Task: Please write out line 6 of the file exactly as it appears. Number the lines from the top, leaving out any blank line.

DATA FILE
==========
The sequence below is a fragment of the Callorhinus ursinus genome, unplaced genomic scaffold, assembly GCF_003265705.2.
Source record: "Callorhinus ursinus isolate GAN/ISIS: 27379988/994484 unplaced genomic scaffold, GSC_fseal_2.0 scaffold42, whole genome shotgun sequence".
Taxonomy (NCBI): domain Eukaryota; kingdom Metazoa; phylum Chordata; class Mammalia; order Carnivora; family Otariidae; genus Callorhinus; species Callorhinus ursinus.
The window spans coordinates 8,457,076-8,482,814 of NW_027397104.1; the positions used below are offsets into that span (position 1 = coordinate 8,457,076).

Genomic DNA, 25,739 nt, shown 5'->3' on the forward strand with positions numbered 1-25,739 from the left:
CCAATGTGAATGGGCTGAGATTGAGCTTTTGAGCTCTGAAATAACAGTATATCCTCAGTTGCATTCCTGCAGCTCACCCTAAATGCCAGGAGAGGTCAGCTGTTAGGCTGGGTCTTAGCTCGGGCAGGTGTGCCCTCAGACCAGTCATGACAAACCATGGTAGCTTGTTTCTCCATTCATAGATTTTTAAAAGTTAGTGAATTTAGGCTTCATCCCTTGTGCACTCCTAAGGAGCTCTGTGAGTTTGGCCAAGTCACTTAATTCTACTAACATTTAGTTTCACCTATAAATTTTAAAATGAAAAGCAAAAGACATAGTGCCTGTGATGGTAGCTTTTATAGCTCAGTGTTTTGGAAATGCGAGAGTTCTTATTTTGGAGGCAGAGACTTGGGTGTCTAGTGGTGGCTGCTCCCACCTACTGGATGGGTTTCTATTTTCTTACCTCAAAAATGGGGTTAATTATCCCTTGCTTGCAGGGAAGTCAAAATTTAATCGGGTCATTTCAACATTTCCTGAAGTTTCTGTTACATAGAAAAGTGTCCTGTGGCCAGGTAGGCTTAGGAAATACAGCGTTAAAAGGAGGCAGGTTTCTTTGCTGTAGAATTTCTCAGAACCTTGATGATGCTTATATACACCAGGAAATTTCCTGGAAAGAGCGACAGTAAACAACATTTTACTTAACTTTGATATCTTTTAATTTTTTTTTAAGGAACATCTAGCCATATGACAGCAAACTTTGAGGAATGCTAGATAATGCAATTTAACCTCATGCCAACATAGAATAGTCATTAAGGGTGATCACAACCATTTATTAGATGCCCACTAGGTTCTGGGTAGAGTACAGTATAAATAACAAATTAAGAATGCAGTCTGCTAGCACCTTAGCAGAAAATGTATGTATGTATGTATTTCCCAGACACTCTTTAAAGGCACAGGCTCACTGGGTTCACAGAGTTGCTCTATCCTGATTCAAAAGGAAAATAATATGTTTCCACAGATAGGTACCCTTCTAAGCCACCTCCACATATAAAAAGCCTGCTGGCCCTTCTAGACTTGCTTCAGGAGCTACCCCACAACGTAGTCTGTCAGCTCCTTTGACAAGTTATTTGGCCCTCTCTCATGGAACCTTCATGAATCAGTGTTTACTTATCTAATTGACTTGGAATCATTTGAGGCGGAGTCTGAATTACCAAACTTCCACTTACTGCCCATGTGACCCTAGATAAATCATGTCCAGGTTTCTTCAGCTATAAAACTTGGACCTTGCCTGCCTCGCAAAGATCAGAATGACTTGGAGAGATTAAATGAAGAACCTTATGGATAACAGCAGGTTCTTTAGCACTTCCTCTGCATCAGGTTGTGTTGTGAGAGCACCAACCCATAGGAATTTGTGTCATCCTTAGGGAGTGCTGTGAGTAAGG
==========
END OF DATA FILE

CCAATGTGAATGGGCTGAGATTGAGCTTTTGAGCTCTGAAATAACAGTATATCCTCAGTTGCATTCCTGCAGCTCACCCTAAATGCCAGGAGAGGTCAGCTGTTAGGCTGGGTCTTAGCTCGGGCAGGTGTGCCCTCAGACCAGTCATGACAAACCATGGTAGCTTGTTTCTCCATTCATAGATTTTTAAAAGTTAGTGAATTTAGGCTTCATCCCTTGTGCACTCCTAAGGAGCTCTGTGAGTTTGGCCAAGTCACTTAATTCTACTAACATTTAGTTTCACCTATAAATTTTAAAATGAAAAGCAAAAGACATAGTGCCTGTGATGGTAGCTTTTATAGCTCAGTGTTTTGGAAATGCGAGAGTTCTTATTTTGGAGGCAGAGACTTGGGTGTCTAGTGGTGGCTGCTCCCACCTACTGGATGGGTTTCTATTTTCTTACCTCAAAAATGGGGTTAATTATCCCTTGCTTGCAGGGAAGTCAAAATTTAATCGGGTCATTTCAACATTTCCTGAAGTTTCTGTTACATAGAAAAGTGTCCTGTGGCCAGGTAGGCTTAGGAAATACAGCGTTAAAAGGAGGCAGGTTTCTTTGCTGTAGAATTTCTCAGAACCTTGATGATGCTTATATACACCAGGAAATTTCCTGGAAAGAGCGACAGTAAACAACATTTTACTTAACTTTGATATCTTTTAATTTTTTTTTAAGGAACATCTAGCCATATGACAGCAAACTTTGAGGAATGCTAGATAATGCAATTTAACCTCATGCCAACATAGAATAGTCATTAAGGGTGATCACAACCATTTATTAGATGCCCACTAGGTTCTGGGTAGAGTACAGTATAAATAACAAATTAAGAATGCAGTCTGCTAGCACCTTAGCAGAAAATGTATGTATGTATGTATTTCCCAGACACTCTTTAAAGGCACAGGCTCACTGGGTTCACAGAGTTGCTCTATCCTGATTCAAAAGGAAAATAATATGTTTCCACAGATAGGTACCCTTCTAAGCCACCTCCACATATAAAAAGCCTGCTGGCCCTTCTAGACTTGCTTCAGGAGCTACCCCACAACGTAGTCTGTCAGCTCCTTTGACAAGTTATTTGGCCCTCTCTCATGGAACCTTCATGAATCAGTGTTTACTTATCTAATTGACTTGGAATCATTTGAGGCGGAGTCTGAATTACCAAACTTCCACTTACTGCCCATGTGACCCTAGATAAATCATGTCCAGGTTTCTTCAGCTATAAAACTTGGACCTTGCCTGCCTCGCAAAGATCAGAATGACTTGGAGAGATTAAATGAAGAACCTTATGGATAACAGCAGGTTCTTTAGCACTTCCTCTGCATCAGGTTGTGTTGTGAGAGCACCAACCCATAGGAATTTGTGTCATCCTTAGGGAGTGCTGTGAGTAAGG